If you’re in the market for a used car, then it’s likely the fuel economy is going to be pretty high on the list of priorities. You may start browsing the used market thinking that to get the best fuel economy, you have to drive a diesel. Again, this isn’t going to be the ideal choice for a lot of motorists. If you’re a low-mileage driver, then the best choice for you is definitely going to be in the petrol and hybrid arena. Here, I’ve listed some of the most fuel-efficient petrol powered cars on the used market today.
Toyota Yaris Hybrid
Like me, I’m sure you can remember when the idea of hybrid cars was something new and revolutionary, and constantly sparking debates among car nuts. These days, the things are absolutely everywhere, and they’ve changed the way they present themselves quite a bit. We used to be limited to large, clumsy, swooping things like the Prius, but models like the Yaris have brought hybrid technology into the hatchback format. This little runner is fitted with a 1.5-litre petrol engine, backed by an electric motor. The official economy reports put out by Toyota says the Yaris hybrid has a generous 80.7mpg, but many auto journals have said that the real figure is closer to 60mpg. This is still very respectable, especially when you stack it up against similar diesel models, and consider the price you’ll pay for gas. Even the regular petrol-powered Yaris can clock a decent 50mpg, which has made it a common sight at used dealerships like Car Deal Warehouse.
You may not have expected to see the name “Lexus” come up in this list. While most of us don’t really associate the luxury arm of car companies with good fuel economy and being green, this model really shook up people’s expectations. Although the smallest model in the current fleet, you’ll know you’re in a Lexus as soon as you sit down in this car. It’s taken its 1.8 litre hybrid system from the Prius, and gives you all the same benefits. The official economy says it gives you 78.5mpg, and in the entry-level “S” model the CO2 emissions are only 82g per kilometre. While you’re sure to save a lot of money by purchasing a CT200h, be sure to take a test drive before you make any offers. The CT200h has a little more bite than you’d expect from a car of its size. This makes it a little harder to drive for some people, but you can be the judge of how important that is.
Toyota Auris Hybrid
You’re going to see a few Toyotas in this list, and there’s a reason for this; they’re big on efficiency. On the surface, many people would take the Auris as a souped-up Prius, but you have to dig a little deeper to really understand the potential value in it. While the Auris Hybrid models its engine on the original used in the Prius, there have been a few improvements which have led to an overall more efficient machine. This makes the Auris a brilliant middle-ground between a standard hatchback and the benefits of a hybrid. If you were to glance at an Auris Hybrid, you’d be forgiven for thinking it was a Focus or an Astra. Look around the interior, and you’ll be shocked at how closely it resembles more commonplace hatchbacks. Despite this, it still carries all the green credentials of a hybrid. If you’re looking for a great all-rounder, the Auris is certainly one to consider.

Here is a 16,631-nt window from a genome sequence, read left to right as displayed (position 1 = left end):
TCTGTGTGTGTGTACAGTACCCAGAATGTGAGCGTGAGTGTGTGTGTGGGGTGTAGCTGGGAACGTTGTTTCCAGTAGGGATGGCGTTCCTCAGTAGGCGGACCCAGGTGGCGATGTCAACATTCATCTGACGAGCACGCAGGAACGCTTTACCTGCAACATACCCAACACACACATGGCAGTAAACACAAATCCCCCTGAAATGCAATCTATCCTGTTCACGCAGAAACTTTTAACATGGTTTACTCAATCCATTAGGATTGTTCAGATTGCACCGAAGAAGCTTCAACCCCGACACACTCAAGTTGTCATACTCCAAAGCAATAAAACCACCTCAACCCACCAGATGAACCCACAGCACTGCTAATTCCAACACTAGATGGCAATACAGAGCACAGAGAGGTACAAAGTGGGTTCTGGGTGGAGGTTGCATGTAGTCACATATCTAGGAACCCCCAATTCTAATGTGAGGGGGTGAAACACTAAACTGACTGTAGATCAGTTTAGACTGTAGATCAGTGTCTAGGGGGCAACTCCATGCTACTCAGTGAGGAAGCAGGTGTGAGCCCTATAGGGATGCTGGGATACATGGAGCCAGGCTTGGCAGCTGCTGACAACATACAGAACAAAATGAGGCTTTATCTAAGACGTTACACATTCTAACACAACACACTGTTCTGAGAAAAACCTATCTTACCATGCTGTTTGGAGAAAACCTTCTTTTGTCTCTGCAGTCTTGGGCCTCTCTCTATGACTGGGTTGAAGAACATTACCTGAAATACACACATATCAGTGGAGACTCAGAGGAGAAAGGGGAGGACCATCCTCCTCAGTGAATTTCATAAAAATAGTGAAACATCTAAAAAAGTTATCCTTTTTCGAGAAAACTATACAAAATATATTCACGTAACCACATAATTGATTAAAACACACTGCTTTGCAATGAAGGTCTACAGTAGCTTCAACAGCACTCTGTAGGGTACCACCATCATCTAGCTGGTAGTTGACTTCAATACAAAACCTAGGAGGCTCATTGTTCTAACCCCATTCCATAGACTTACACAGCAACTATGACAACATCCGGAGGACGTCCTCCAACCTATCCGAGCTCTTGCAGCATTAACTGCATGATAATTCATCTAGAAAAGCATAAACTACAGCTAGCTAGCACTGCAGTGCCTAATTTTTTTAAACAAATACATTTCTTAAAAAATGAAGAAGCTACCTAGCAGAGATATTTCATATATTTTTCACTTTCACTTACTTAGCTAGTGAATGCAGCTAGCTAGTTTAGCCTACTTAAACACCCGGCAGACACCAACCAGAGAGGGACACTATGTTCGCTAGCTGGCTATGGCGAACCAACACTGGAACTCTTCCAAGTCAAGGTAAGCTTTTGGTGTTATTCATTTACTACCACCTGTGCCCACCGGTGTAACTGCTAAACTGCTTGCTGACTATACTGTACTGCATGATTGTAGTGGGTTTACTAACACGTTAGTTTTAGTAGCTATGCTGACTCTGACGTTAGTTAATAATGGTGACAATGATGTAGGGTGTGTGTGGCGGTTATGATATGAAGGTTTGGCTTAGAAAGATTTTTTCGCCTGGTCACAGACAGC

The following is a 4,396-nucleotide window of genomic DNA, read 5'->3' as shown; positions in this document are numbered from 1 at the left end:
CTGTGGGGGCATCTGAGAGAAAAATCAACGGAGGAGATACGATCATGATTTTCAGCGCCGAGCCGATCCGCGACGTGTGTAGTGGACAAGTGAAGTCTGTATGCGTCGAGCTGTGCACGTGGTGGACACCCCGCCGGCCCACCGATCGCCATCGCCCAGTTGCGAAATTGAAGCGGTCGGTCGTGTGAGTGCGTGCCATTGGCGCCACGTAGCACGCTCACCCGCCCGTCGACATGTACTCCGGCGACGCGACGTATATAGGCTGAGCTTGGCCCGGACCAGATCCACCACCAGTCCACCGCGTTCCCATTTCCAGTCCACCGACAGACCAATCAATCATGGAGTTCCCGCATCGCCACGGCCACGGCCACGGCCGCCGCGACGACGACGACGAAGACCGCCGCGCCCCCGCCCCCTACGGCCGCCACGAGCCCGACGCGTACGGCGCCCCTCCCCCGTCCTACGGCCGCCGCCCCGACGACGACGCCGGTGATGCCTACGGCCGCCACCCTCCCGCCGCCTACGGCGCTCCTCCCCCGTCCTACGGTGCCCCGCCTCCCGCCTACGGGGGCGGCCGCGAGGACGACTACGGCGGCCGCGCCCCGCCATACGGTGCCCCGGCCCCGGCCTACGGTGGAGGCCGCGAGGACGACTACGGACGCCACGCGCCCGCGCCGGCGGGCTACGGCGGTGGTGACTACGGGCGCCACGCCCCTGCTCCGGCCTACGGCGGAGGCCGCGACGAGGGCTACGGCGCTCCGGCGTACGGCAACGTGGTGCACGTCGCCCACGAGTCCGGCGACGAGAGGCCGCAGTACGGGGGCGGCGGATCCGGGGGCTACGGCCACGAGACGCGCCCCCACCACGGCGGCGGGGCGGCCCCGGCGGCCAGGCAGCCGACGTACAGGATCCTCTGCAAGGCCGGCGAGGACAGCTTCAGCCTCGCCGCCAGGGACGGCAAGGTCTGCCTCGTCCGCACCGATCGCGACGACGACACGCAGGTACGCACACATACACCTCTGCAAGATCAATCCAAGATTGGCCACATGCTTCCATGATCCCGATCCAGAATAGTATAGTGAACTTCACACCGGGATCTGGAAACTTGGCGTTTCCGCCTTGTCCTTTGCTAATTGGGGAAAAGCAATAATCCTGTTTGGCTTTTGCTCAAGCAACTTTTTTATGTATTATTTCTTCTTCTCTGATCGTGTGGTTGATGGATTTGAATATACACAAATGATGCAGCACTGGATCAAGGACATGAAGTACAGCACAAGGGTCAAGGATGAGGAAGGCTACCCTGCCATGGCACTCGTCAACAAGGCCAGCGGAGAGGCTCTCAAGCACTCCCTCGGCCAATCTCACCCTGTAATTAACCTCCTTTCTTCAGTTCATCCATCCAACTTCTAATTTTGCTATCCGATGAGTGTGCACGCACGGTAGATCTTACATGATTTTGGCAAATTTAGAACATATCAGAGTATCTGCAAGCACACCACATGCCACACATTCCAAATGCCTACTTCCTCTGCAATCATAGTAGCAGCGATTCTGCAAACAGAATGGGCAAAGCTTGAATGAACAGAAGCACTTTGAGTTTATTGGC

Fiat 500 Twin Air
Since it was first announced, Fiat’s Twin Air engine has found its way into many good models. This two-cylinder model has massive potential for fuel economy. However, when push comes to shove, the performance on the road falls a little short of the official economy figures. Now, I’m pretty certain that a lot of you will take one look at the 500, and immediately know you’re not going to buy it. This is a diddy little city car, and its rounded, bubble-like shape is as far away from sexy as you can get in a car. However, if aesthetics and comfort are secondary to you, you may still want to get a 500 Twin Air just for the economy. When stacked against its rivals like the Fiat Panda or Chrysler Ypsilon, this model of the 500 will save you massive amounts of money.
Skoda Citigo Greentech
The clue’s in the name with this one! Look at a few ads for this zippy little city car, and you’ll see a lot of them boasting about its 68.9mpg figure. To be honest, this is a fairly common value in a lot of smaller cars, mainly thanks to the CO2 emissions this correlates: 95g/km. So, you can get that kind of efficiency and a nice tax break by looking for a car around this mark. If you really want to save money though, and skip a lot of searching through used car lots, just pick the Citigo Greentech. This is among the cheapest cars to buy with such a good fuel economy. At most dealerships, you’ll be able to pick one up in good condition for about £5,000 to £7,000. If the Citigo isn’t quite to your tastes, then the green Up! models wouldn’t be a bad alternative.
We’ll end it all with another great city car. While a little more expensive then Skoda’s Citigo Greentech, the difference in the cars themselves is pretty negligible. A minimal, plastic interior, nimble handling and the magic 68.9mpg makes this a city car that no one can complain with. In fact, many people uphold that it’s one of the more stylish ones. A slightly more streamlined shape, along with pointy, angular headlights and nice rim designs make it a more stylish choice than the green Citigo. If it’s savings, you’re better off with the Skoda. However, if you’re happy to go a little over for more attractive aesthetics, then consider the mii.